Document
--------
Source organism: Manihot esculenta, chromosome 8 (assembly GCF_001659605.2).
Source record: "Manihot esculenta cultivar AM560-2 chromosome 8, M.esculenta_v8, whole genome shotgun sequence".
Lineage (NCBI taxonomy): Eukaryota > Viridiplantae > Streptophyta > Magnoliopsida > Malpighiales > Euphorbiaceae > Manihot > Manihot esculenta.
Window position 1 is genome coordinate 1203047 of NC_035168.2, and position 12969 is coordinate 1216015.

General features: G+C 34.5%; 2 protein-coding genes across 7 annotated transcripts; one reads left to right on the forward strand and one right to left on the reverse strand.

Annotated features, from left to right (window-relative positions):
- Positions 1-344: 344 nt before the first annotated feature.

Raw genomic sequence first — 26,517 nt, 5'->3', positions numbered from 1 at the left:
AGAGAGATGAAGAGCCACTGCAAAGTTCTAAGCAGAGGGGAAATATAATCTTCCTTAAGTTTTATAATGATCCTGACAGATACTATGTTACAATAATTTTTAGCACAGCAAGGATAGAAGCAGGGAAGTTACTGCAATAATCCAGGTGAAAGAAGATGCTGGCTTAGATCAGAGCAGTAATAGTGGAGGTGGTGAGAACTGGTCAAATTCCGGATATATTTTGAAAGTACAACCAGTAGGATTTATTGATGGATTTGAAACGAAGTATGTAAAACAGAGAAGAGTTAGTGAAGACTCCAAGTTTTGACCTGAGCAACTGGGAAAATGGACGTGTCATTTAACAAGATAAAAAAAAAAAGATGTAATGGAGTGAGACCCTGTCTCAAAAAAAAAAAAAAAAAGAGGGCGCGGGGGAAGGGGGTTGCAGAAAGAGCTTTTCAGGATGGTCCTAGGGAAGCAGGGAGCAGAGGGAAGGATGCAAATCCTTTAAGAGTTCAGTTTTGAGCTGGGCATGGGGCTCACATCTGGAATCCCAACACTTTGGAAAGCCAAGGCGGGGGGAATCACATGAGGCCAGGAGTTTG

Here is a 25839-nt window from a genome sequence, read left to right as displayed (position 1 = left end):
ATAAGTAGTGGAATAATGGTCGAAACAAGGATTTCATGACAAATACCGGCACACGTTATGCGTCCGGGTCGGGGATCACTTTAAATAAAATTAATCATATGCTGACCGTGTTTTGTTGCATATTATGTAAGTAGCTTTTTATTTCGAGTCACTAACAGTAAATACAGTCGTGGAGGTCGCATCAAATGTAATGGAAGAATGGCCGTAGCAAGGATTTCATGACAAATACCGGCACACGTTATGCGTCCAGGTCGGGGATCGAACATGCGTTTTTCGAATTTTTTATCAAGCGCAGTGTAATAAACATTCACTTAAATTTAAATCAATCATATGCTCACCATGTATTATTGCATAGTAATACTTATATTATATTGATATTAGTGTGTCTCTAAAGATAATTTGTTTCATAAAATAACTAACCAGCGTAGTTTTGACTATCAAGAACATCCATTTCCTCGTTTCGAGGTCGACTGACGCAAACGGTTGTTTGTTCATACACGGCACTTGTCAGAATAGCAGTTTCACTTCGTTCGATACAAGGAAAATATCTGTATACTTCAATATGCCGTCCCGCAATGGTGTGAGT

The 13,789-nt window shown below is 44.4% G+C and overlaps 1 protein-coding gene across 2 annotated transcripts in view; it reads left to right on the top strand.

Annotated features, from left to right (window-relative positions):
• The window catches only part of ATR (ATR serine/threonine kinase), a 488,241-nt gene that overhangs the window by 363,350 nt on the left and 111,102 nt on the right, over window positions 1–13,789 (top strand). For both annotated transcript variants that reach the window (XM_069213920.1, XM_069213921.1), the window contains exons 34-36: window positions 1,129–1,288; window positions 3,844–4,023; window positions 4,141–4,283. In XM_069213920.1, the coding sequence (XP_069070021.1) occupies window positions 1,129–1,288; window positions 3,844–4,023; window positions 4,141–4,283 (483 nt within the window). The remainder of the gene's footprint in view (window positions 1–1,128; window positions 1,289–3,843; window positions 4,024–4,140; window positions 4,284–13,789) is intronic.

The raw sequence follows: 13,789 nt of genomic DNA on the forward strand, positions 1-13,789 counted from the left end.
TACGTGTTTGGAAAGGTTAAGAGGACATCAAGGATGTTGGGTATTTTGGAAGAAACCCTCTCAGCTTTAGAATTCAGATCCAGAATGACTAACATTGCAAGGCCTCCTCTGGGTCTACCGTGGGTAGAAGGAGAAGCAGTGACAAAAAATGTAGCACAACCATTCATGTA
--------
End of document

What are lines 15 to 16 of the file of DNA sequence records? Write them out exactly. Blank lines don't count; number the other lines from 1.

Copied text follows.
The raw sequence follows: 13,789 nt of genomic DNA on the forward strand, positions 1-13,789 counted from the left end.
TACGTGTTTGGAAAGGTTAAGAGGACATCAAGGATGTTGGGTATTTTGGAAGAAACCCTCTCAGCTTTAGAATTCAGATCCAGAATGACTAACATTGCAAGGCCTCCTCTGGGTCTACCGTGGGTAGAAGGAGAAGCAGTGACAAAAAATGTAGCACAACCATTCATGTA